• Stress testing, here, you try to find the breaking point by applying maximum application capacity and observe in what ways the application breaks. It finds bottlenecks and root causes for performance degradation.
  • Spike testing, applies a sudden and dramatic increase in load and sees how the application responds to that.
  • Isolation testing, tests a specific part of the application. Usually, this involves an area that has proved to be troublesome.

It helps a lot if such tests are repeated throughout development/test/staging/production environments. This allows you to get a feel for your application.

During these tests, you’ll typically look at server response time (instead of rendering time), the time it takes the client to make the request and get the final response back. Because of this, I can advise to execute performance tests as close to the server or server farm as possible to eliminate network latency issues.

Most of the times, as an application developer or admin you don’t have much or any control over the network and you’ll be more interested how the specific application holds up.

Also, but this is quite obvious, if you can avoid it don’t place test clients on the server or server farm itself, or on the host hosting the virtual machines containing server or server farms. This can have quite the effect on the test outcome, although I have to say that in my experience the effect is limited enough to be able to undertake meaningful performance tests launched from the server or server farm. Other quick tips: it typically works better if you execute performance tests using multiple client computers and you should preferably execute performance tests using multiple user accounts.

Whatever types of tests you’re planning to do, please remember that forgetting to do any type of performance testing will result in an interesting product release experience. Lately, I can’t keep track anymore of the number of times companies contact me wishing they would have spent some time doing performance testing.

Lots of Tools

There are lots of tools out there that can help you do performance testing, but in my experience (and I have looked at 100+ of these tools) there are two types of tools: tools that are just a preview of a commercial version and too limited to do anything useful without buying the license and then there are tools that are insanely complex to use. See my blog post at http://sharepointdragons.com/2012/12/26/the-great-free-performance-load-and-stress-testing-tools-that-can-be-used-with-sharepoint-verdict/ for more information. The following overview at http://en.wikipedia.org/wiki/Test_tool is also nice and more objective (well, it would be more accurate to say that it refrains from giving any opinion).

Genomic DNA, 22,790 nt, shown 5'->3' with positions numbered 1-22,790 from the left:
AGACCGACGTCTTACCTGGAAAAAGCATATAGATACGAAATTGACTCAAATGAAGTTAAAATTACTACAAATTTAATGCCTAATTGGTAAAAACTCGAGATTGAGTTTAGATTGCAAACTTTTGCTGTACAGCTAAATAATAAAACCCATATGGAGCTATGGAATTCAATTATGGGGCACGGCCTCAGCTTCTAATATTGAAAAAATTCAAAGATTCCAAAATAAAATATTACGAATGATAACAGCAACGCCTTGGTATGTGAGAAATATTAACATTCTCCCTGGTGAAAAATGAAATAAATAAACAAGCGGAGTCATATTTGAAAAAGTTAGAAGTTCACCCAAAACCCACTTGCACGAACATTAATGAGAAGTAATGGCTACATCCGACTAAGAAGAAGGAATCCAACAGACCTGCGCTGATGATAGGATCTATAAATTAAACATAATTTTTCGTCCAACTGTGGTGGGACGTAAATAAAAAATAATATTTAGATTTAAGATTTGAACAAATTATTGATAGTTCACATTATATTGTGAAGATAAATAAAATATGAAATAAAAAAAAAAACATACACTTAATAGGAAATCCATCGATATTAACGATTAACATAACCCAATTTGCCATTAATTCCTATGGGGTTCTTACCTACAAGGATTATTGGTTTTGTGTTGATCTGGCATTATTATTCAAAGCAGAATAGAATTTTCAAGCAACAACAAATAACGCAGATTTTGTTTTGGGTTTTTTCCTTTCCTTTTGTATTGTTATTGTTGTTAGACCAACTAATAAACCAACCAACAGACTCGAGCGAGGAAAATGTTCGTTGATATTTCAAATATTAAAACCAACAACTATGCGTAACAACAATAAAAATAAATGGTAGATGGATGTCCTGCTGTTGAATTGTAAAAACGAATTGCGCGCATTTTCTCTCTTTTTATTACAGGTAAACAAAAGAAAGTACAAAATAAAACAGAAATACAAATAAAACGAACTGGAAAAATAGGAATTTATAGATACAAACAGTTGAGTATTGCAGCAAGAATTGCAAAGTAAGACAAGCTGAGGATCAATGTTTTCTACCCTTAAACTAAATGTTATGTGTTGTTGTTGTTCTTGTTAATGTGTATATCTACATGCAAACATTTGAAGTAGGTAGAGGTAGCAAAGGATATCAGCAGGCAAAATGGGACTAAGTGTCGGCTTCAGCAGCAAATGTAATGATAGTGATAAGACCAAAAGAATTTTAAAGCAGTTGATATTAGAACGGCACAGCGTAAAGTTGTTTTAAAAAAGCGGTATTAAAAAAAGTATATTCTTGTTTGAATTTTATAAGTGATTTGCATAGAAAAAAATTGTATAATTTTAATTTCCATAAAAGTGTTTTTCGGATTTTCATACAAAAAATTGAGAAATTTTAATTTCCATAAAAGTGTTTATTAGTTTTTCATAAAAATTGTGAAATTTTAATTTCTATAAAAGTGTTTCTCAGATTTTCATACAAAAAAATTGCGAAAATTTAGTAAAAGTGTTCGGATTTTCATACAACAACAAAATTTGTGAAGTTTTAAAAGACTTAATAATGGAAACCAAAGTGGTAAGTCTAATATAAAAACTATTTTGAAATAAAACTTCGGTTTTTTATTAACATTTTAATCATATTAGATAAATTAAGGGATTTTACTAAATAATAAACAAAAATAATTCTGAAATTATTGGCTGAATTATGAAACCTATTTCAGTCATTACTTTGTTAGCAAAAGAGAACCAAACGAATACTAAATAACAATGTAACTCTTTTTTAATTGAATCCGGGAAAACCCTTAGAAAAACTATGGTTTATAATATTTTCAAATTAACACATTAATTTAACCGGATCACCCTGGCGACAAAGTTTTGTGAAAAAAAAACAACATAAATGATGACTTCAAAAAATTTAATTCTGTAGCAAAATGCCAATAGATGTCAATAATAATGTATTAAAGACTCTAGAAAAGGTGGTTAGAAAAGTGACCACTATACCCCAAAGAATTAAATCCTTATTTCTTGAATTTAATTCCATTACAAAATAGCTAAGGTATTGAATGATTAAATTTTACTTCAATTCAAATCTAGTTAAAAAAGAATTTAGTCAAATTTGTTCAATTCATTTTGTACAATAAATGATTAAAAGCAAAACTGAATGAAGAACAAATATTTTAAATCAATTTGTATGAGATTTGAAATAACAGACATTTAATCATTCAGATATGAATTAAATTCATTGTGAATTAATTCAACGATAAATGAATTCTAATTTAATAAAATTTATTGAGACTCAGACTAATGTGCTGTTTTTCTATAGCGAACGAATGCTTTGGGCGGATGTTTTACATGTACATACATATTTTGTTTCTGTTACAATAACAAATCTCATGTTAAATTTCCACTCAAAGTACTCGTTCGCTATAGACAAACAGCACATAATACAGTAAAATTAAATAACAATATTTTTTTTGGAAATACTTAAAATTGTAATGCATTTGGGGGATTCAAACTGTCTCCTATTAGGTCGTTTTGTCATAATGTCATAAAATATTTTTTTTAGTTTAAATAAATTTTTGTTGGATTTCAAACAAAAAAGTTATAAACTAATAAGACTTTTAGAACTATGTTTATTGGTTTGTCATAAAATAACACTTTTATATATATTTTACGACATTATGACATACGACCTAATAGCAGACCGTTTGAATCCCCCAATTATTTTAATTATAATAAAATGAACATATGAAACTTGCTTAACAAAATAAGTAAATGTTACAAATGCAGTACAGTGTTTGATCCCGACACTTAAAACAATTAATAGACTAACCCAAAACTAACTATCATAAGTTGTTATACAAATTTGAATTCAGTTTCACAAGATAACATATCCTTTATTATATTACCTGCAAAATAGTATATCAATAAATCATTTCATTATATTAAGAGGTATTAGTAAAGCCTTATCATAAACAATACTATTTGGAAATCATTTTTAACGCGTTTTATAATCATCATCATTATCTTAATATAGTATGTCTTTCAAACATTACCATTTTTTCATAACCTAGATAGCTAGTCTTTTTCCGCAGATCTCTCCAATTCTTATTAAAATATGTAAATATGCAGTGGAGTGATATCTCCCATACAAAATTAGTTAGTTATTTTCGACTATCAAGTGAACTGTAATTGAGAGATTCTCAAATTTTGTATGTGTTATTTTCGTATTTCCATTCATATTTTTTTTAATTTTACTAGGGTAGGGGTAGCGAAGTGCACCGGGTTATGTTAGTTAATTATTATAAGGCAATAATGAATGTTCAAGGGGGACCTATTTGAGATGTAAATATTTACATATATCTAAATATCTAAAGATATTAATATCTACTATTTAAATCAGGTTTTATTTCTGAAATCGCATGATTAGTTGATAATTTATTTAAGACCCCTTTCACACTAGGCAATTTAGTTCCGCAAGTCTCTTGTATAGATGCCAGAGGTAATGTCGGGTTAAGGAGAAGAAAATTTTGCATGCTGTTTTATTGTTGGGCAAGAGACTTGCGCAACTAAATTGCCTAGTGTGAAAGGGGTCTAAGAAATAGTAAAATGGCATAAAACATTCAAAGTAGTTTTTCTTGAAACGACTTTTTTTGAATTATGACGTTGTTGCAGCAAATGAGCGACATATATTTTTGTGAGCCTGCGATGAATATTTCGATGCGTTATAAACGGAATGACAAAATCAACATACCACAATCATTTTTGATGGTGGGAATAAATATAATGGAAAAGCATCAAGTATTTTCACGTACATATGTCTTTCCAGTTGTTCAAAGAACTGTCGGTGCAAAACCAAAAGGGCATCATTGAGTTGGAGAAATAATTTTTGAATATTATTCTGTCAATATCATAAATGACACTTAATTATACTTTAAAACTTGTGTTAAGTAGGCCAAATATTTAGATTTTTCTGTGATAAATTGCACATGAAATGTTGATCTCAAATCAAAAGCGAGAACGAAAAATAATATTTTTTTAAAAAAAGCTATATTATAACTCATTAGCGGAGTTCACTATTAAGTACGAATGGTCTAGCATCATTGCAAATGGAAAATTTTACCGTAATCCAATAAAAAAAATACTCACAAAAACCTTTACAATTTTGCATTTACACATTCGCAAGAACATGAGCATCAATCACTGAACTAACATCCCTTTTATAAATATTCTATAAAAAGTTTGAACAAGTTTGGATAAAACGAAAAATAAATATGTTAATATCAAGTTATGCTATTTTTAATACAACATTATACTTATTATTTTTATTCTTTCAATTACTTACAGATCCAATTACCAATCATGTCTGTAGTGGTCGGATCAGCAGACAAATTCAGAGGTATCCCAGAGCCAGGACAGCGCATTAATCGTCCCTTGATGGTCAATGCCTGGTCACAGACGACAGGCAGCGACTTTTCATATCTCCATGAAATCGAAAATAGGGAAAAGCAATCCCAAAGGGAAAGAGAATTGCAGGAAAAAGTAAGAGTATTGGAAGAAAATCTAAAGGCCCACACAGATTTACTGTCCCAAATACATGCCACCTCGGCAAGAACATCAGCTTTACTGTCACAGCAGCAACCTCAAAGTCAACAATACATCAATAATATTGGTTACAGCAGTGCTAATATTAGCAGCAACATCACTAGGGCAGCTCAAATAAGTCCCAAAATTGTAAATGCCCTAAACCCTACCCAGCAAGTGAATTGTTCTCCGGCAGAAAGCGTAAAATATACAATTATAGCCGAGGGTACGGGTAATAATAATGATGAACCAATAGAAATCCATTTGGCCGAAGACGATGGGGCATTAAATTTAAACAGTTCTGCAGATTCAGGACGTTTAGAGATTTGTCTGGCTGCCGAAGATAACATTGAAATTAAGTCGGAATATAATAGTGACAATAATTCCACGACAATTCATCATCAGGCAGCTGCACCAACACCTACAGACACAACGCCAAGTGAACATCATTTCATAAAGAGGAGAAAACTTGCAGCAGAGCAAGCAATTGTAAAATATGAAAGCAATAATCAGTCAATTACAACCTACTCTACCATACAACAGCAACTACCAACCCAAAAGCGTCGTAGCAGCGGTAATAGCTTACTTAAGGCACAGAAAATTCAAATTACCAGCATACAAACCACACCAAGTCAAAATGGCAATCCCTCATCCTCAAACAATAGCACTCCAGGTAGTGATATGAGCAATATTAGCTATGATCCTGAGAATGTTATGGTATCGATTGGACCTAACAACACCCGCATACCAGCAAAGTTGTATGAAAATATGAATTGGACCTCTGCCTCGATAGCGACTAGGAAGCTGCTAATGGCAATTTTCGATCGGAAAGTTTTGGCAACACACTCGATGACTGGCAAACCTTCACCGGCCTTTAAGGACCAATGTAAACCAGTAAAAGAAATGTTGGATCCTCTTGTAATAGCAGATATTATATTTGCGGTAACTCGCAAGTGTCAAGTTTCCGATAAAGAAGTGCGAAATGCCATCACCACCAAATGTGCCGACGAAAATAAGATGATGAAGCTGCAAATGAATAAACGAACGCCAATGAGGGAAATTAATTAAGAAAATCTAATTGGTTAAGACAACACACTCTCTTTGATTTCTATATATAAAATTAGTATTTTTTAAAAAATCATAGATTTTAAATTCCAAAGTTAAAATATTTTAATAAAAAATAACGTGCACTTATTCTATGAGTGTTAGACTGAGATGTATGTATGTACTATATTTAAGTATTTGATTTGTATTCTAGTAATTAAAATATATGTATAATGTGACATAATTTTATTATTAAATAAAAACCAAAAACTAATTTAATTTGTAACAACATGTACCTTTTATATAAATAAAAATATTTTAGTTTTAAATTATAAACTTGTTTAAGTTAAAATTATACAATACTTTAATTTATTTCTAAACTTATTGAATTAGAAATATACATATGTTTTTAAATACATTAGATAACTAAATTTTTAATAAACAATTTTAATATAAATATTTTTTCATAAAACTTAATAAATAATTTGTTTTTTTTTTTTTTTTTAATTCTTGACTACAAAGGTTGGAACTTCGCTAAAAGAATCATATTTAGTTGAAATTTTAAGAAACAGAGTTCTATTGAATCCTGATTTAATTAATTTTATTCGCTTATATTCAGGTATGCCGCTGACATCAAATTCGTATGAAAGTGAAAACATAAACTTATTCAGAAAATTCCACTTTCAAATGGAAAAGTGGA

So, it depends on your situation how to proceed. If you have budget, you can buy a great performance test tool and use that. I found myself in situations where I had to do performance testing in companies that didn’t have a budget to invest in performance tooling. There was also another issue…

About SharePoint

As I mainly work in SharePoint environments, I prefer to use a tool that is able to do performance testing specifically targeted towards SharePoint. I found none. During my SharePoint testing, uhm, dare I say, adventures, I found that SharePoint page requests are typically handled just fine and it’s hard to get a SharePoint environment to its knees just doing that. Request times tend to increase linearly, which is a good sign for an application. On top, SharePoint handles excessive page requests gracefully, without falling back in throwing all kinds of errors. Things get a lot more interesting and dangerous when you do one of the following things:

  • Execute custom code
  • Upload and retrieve documents of various sizes and batch sizes
  • Work with custom SharePoint Services, such as Search, Forms Services or SQL Server Reporting Services (let’s just say I picked out these as examples for no particular reason)

When using a testing tool that doesn’t have knowledge about SharePoint, it will be quite hard to test these aspects.

My conclusion

It may come as no surprise that eventually I decided that it was easier to build my own tool that has specific knowledge about SharePoint, can be extended by me at will, and is easy to use. Making extensive use of the .NET parallel programming capabilities, I found it was quite easy to do. When I was done, I decided that I wanted to share the basic version of it (basic, since I build custom extensions in it dedicated to the projects I’m doing) with the community. Later, I’m planning to add a specific version dedicated to SharePoint 2013, but I’m not quite there yet.

What to look for?